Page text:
A roof-mounted air conditioner keeps the interior fresh, and a 2.4kW diesel heater is supplied to boost the temperature if you're keen on winter touring. The Conquest carries twin 4.5kg gas bottles.

The decent-sized kitchen caters to all your needs – its appliances include a microwave and a four-plate cooker (one's electric) with oven and grill. The designers have excelled in their provision of working surfaces and cupboard/locker space. The latter are all fitted with new, contemporary-styled handles, and I particularly like the stylish, curved doors in the overhead lockers.

Just forward of the kitchen (far side) is the bathroom and, while adequate, it's a little compact. I'm not sure that it could be fitted with a curtain to separate the toilet and flip-down basin from the shower – but it's certainly something I'd explore.

The only grizzle I have with this Conquest's otherwise sensible layout is its 'neutralising' of the Ducato's swivel seats up front. At opposite ends of the motorhome, the lounge and swivel seats don't really work together – the separation is too great – it's difficult to see how they could be part of an intimate gathering. Other layout options see the small dinette installed just behind the driver's seat – and that uses the swivel seats to much better effect.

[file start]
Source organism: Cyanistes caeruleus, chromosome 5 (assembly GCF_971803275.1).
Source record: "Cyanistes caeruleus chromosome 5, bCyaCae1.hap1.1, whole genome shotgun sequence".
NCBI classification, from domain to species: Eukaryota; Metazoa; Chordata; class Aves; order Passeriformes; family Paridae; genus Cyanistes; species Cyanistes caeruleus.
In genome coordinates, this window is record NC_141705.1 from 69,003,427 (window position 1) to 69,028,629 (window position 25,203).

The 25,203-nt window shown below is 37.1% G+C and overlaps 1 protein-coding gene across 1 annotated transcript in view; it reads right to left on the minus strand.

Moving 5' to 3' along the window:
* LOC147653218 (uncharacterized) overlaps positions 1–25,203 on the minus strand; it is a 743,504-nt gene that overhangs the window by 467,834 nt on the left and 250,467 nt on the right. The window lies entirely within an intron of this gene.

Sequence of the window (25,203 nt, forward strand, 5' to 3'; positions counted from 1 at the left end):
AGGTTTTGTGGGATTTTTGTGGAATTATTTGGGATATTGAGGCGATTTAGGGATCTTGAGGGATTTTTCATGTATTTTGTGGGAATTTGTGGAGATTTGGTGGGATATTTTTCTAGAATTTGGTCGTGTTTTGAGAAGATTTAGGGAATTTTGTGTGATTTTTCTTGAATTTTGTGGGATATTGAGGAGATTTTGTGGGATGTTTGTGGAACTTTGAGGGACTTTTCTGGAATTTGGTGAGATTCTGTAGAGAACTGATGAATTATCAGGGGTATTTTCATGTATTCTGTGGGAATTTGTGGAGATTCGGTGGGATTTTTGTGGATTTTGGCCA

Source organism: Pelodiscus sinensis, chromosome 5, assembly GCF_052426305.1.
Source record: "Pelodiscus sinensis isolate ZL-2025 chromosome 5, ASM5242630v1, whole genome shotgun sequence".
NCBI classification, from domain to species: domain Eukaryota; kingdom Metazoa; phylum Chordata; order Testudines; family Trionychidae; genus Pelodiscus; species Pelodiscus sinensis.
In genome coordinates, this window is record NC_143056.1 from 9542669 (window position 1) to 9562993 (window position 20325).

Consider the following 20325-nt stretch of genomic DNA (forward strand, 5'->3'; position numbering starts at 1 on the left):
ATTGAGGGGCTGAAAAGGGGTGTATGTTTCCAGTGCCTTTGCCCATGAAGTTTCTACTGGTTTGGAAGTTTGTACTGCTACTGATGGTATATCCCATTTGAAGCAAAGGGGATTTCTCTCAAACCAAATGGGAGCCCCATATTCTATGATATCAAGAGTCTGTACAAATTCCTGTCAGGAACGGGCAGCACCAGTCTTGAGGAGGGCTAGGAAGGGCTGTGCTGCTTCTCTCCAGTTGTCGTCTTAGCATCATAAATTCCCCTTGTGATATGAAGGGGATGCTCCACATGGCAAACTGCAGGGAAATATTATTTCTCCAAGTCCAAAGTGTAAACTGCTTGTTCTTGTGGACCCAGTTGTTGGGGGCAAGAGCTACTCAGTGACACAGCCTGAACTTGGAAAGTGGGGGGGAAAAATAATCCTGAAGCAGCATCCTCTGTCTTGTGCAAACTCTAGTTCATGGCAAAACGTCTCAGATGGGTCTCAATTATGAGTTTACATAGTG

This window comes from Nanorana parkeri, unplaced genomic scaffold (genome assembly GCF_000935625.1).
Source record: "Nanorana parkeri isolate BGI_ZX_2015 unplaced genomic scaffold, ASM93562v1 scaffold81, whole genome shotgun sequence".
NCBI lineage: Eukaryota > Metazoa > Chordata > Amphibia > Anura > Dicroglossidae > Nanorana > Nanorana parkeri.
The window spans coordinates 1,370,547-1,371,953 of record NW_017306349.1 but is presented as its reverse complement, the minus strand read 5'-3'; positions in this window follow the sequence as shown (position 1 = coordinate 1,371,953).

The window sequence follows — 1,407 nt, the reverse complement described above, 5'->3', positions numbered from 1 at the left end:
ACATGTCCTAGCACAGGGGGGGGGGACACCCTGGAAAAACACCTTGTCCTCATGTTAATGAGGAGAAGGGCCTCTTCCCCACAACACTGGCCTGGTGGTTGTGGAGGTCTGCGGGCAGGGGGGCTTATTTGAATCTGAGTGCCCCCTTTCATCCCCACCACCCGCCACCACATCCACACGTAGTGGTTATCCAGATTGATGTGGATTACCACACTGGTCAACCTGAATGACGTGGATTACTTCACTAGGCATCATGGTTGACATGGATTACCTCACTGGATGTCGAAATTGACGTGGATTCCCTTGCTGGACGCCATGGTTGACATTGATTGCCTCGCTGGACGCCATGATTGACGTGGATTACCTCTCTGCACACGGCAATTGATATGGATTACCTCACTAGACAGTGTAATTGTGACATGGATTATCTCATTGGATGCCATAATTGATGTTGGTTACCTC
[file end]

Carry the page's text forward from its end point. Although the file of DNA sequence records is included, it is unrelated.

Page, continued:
Overall though Jayco has lifted its game significantly with the latest Conquests. There's a distinct sense of 'Euro' about its styling, supported by quality fittings and good design.

This model retails for $178,000 – some $8000 more than its 2011 predecessor. But I'd suggest the differential is well worth it.

For more information about the 2012 23' Jayco Conquest, contact Mark Rhodes at South Auckland Caravan Ltd, ph 021 138 6162.